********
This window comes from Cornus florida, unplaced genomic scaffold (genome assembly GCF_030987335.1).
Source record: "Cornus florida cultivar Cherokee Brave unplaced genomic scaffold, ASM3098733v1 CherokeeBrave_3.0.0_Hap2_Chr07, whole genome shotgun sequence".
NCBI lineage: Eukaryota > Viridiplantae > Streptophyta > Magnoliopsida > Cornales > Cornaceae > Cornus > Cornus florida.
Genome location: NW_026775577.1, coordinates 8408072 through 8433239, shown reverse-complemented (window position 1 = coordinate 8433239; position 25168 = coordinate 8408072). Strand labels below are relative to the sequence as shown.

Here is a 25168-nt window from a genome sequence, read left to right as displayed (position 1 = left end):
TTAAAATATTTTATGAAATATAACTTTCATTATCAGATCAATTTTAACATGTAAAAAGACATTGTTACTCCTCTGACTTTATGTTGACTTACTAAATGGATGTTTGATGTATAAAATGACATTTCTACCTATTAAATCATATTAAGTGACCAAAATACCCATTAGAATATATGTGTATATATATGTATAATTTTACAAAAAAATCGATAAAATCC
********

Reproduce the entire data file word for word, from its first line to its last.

This window comes from Cornus florida, unplaced genomic scaffold (genome assembly GCF_030987335.1).
Source record: "Cornus florida cultivar Cherokee Brave unplaced genomic scaffold, ASM3098733v1 CherokeeBrave_3.0.0_Hap2_Chr07, whole genome shotgun sequence".
NCBI lineage: Eukaryota > Viridiplantae > Streptophyta > Magnoliopsida > Cornales > Cornaceae > Cornus > Cornus florida.
Genome location: NW_026775577.1, coordinates 8408072 through 8433239, shown reverse-complemented (window position 1 = coordinate 8433239; position 25168 = coordinate 8408072). Strand labels below are relative to the sequence as shown.

Here is a 25168-nt window from a genome sequence, read left to right as displayed (position 1 = left end):
TTAAAATATTTTATGAAATATAACTTTCATTATCAGATCAATTTTAACATGTAAAAAGACATTGTTACTCCTCTGACTTTATGTTGACTTACTAAATGGATGTTTGATGTATAAAATGACATTTCTACCTATTAAATCATATTAAGTGACCAAAATACCCATTAGAATATATGTGTATATATATGTATAATTTTACAAAAAAATCGATAAAATCC